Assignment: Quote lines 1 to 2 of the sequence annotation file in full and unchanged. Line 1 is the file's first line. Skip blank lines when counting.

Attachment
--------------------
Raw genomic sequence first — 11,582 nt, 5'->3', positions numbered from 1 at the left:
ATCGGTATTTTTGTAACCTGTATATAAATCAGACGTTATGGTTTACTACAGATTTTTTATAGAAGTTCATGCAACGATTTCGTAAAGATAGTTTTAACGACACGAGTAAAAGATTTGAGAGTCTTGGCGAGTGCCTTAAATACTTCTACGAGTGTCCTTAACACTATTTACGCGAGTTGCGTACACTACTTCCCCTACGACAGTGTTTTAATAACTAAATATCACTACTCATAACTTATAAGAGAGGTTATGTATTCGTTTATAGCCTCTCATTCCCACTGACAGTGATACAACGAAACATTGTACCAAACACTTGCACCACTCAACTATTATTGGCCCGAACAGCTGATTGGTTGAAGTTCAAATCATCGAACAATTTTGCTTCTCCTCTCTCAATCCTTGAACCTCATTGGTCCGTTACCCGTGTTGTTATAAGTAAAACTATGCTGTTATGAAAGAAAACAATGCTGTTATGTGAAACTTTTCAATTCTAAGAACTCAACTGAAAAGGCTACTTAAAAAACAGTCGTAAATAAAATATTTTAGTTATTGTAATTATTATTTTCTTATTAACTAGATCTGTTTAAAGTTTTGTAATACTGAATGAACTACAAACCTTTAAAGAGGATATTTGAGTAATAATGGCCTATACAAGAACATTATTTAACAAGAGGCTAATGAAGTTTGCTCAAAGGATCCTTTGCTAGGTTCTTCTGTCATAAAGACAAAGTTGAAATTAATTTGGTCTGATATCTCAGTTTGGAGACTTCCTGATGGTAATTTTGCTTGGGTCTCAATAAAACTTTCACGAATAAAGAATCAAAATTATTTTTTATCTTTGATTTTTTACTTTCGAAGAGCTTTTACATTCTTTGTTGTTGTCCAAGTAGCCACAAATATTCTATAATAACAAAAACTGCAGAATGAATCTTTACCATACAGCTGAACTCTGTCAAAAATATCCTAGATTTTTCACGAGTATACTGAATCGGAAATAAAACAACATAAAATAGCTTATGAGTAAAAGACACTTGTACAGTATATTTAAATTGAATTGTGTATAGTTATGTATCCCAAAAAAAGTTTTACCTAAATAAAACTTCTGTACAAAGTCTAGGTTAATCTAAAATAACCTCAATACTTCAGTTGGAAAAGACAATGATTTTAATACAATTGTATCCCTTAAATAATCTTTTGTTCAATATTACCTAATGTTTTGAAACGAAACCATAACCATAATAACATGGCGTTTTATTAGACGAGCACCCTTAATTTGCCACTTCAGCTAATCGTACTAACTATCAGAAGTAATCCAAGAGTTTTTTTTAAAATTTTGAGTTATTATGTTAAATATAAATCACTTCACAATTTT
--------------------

Raw genomic sequence first — 11,582 nt, 5'->3', positions numbered from 1 at the left:
ATCGGTATTTTTGTAACCTGTATATAAATCAGACGTTATGGTTTACTACAGATTTTTTATAGAAGTTCATGCAACGATTTCGTAAAGATAGTTTTAACGACACGAGTAAAAGATTTGAGAGTCTTGGCGAGTGCCTTAAATACTTCTACGAGTGTCCTTAACACTATTTACGCGAGTTGCGTACACTACTTCCCCTACGACAGTGTTTTAATAACTAAATATCACTACTCATAACTTATAAGAGAGGTTATGTATTCGTTTATAGCCTCTCATTCCCACTGACAGTGATACAACGAAACATTGTACCAAACACTTGCACCACTCAACTATTATTGGCCCGAACAGCTGATTGGTTGAAGTTCAAATCATCGAACAATTTTGCTTCTCCTCTCTCAATCCTTGAACCTCATTGGTCCGTTACCCGTGTTGTTATAAGTAAAACTATGCTGTTATGAAAGAAAACAATGCTGTTATGTGAAACTTTTCAATTCTAAGAACTCAACTGAAAAGGCTACTTAAAAAACAGTCGTAAATAAAATATTTTAGTTATTGTAATTATTATTTTCTTATTAACTAGATCTGTTTAAAGTTTTGTAATACTGAATGAACTACAAACCTTTAAAGAGGATATTTGAGTAATAATGGCCTATACAAGAACATTATTTAACAAGAGGCTAATGAAGTTTGCTCAAAGGATCCTTTGCTAGGTTCTTCTGTCATAAAGACAAAGTTGAAATTAATTTGGTCTGATATCTCAGTTTGGAGACTTCCTGATGGTAATTTTGCTTGGGTCTCAATAAAACTTTCACGAATAAAGAATCAAAATTATTTTTTATCTTTGATTTTTTACTTTCGAAGAGCTTTTACATTCTTTGTTGTTGTCCAAGTAGCCACAAATATTCTATAATAACAAAAACTGCAGAATGAATCTTTACCATACAGCTGAACTCTGTCAAAAATATCCTAGATTTTTCACGAGTATACTGAATCGGAAATAAAACAACATAAAATAGCTTATGAGTAAAAGACACTTGTACAGTATATTTAAATTGAATTGTGTATAGTTATGTATCCCAAAAAAAGTTTTACCTAAATAAAACTTCTGTACAAAGTCTAGGTTAATCTAAAATAACCTCAATACTTCAGTTGGAAAAGACAATGATTTTAATACAATTGTATCCCTTAAATAATCTTTTGTTCAATATTACCTAATGTTTTGAAACGAAACCATAACCATAATAACATGGCGTTTTATTAGACGAGCACCCTTAATTTGCCACTTCAGCTAATCGTACTAACTATCAGAAGTAATCCAAGAGTTTTTTTTAAAATTTTGAGTTATTATGTTAAATATAAATCACTTCACAATTTT